Winter Solstice

Sunday, December 14, 2008

The shortest day of the year marks at the Winter Solstice, known to Wiccans as Yule (from the Norse Iul, meaning "wheel"). This is the time when the new Sun God is born to the Mother Goddess. It is one of the Lesser Sabbats of the year and falls at or about December 21.

The myth of the battle between the Holly King and the Oak King that occurs at the Winter Solstice and again at the Summer Solstice can be found throughout Europe. The Yule battle is won by the Oak King, who then rules as the days increase in length and the Wheel of the Year turns toward the summer. In the summer the Holly King wins. Remnants of this belief in the battle may be found in the traditional Yule Mummers play, performed across Britain and Europe (and now even in the United States) often in association with Morris dancing. In the play the light is represented by St. George and the darkness by a Turkish knight.

Part of the Pagan celebration is the gathering and displaying of evergreen boughs, showing the promise of new life in the coming spring. A Yule tree is erected in many areas to represent the phallus, or the spirit of fertility. From this came the Christian Christmas tree (gifts from the tree actually symbolize the semen springing from the phallus). Yule was established as the birth date of Mithra--with veneration for the sun--and was then adopted by the New Religion (within a few days) to mark the birth of the "Son" Jesus.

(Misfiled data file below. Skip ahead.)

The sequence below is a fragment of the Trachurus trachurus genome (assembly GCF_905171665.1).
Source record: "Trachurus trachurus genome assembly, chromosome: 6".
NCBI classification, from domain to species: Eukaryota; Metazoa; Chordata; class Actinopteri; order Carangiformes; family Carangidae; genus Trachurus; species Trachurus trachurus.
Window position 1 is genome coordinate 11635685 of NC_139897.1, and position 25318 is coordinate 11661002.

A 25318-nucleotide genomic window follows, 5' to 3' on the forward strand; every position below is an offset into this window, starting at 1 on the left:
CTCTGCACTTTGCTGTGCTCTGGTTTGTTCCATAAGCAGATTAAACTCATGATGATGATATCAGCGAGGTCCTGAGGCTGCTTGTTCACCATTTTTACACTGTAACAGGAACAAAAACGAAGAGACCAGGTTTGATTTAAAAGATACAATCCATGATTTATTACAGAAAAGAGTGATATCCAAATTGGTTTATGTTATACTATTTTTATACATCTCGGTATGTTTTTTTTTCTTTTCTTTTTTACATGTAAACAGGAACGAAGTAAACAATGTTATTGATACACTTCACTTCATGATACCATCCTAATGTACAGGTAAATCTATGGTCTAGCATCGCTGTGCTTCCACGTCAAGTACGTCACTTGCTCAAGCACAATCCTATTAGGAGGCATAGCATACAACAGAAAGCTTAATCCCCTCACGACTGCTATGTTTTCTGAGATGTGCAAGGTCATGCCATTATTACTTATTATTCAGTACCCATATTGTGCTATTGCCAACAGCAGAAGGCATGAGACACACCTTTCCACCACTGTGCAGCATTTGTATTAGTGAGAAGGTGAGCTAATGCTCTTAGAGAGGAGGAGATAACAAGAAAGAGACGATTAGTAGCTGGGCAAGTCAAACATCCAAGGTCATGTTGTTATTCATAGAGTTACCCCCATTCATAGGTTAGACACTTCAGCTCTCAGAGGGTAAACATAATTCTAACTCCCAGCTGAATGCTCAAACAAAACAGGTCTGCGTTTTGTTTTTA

A Yule log is burned on the balefire at this time. Obtained from the land of the covenstead, the log is ceremoniously carried in and placed in the fireplace (or the balefire, if at the sabbat site) with just one end of the fire. Lit from the remnants of the previous year's Yule log, it is then inched forward as it burns. The end of a fresh Yule log from that fire is then saved and carefully kept until the following year and is used to start that year's fire. The Yule log supposedly protected the house from fire and lightning thoughout the year. The balefire itself was burned to give life to the sun on its journey. Ashes from the Yule fire were mixed with cow manure and sprinkled over the filds as a symbolic aid to fertility, insuring new life and a fertile spring.

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